IMRT: Intensity-Modulated Radiotherapy
About the Treatment
In IMRT computer-controlled linear accelerators are used to deliver precise radiation doses to specific areas. Treatment is planned by using 3-D computed tomography (CT) or magnetic resonance (MRI) images of the patient along with computerised dosage calculations to determine the dose intensity pattern that will conform to the tumour r shape. Thus, combinations of multiple intensity-modulated fields coming from different beam directions produce a custom tailored radiation dose that maximises tumour dose & prevents damage to the adjacent normal tissues.
IMRT takes longer treatment time along with additional planning and safety checks. Radiation Therapy, including Intensity-Modulated Radiotherapy, stops cancer cells from dividing and growing, therefore slowing/ stopping tumour growth and also eliminating them
- Prostate cancers
- Head and neck cancer
- Cancer of central nervous system
- Rare cases of breast, thyroid, lung, gastrointestinal & gynaecologic malignancies
- Certain types of sarcomas
- Paediatric malignancies
- Patient's medical history is evaluated by physician
- Any allergies should be informed.
- A CT scan is done.
- If the patient is breastfeeding or might be pregnant, the doctor must be notified.
- Occasionally, MRI & PET Scan is used for IMRT planning
- You may require MRI or PET scans
- Depending on the procedure some of the bowel or bladder preparations are essential
- The treatment team carefully plans the treatment using the scan images.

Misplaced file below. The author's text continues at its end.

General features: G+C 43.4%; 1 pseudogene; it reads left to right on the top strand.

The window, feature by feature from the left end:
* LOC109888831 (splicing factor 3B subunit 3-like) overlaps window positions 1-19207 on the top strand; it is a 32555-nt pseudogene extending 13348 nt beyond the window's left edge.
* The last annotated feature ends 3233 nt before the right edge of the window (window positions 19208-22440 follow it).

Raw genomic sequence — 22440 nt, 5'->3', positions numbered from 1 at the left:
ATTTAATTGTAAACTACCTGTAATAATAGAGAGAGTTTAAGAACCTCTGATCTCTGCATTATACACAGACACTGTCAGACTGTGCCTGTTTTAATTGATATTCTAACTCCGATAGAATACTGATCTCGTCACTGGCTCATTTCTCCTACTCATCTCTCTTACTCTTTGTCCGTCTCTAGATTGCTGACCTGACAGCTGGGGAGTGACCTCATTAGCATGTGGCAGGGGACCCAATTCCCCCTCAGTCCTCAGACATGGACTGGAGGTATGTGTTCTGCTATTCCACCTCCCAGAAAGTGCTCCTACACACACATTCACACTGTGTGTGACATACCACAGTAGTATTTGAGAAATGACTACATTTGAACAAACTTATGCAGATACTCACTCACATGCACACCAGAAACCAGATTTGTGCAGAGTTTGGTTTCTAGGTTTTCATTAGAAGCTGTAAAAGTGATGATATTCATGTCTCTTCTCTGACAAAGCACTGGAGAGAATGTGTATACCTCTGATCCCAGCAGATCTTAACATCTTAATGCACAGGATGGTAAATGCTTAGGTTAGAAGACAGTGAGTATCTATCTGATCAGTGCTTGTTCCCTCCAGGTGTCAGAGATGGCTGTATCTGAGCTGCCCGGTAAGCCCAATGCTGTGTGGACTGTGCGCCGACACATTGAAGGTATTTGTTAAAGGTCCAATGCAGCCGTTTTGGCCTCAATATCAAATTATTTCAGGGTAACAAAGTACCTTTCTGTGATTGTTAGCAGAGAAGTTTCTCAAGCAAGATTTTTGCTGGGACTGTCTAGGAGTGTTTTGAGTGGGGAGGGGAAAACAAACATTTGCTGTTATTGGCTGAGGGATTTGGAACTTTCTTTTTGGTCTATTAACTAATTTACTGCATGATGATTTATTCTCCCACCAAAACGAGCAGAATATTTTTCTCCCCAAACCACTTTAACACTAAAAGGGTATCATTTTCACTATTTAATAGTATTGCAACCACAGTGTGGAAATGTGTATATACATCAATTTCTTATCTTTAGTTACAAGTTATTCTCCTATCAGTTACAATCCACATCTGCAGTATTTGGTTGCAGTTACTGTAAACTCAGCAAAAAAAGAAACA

- Advanced computerised dose calculations are used to find the dose strength pattern that best matches the tumour shape.
- Proper skin marking of the area to be treated is done
- To keep the treatment area still, moulds and masks are used
- After this final treatment plan is decided.
- Multiple treatment sessions are required for IMRT
- An Informed Consent Form is filled
- Patient is positioned correctly & moulds are placed accordingly
- The scanner part of the machine takes a scan before each treatment session.
- The patient may be asked to hold breath or take shallow breaths during the treatment.
- The process may take 15 – 30 minutes
- No specific post-operative care is needed.
- The patient may require medications to overcome the side effects of radiation therapy.
- Tiredness or fatigue
- Skin problems
- Hair loss in the treatment area
- Swallowing, eating and digestion problems
- Nausea and vomiting
- Soreness and swelling in the treatment area
- Urinary and bladder changes
- Brain changes
- Spinal cord changes
- Lung changes
- Kidney changes
- Colon and rectal changes
- Joint changes
- Secondary cancer
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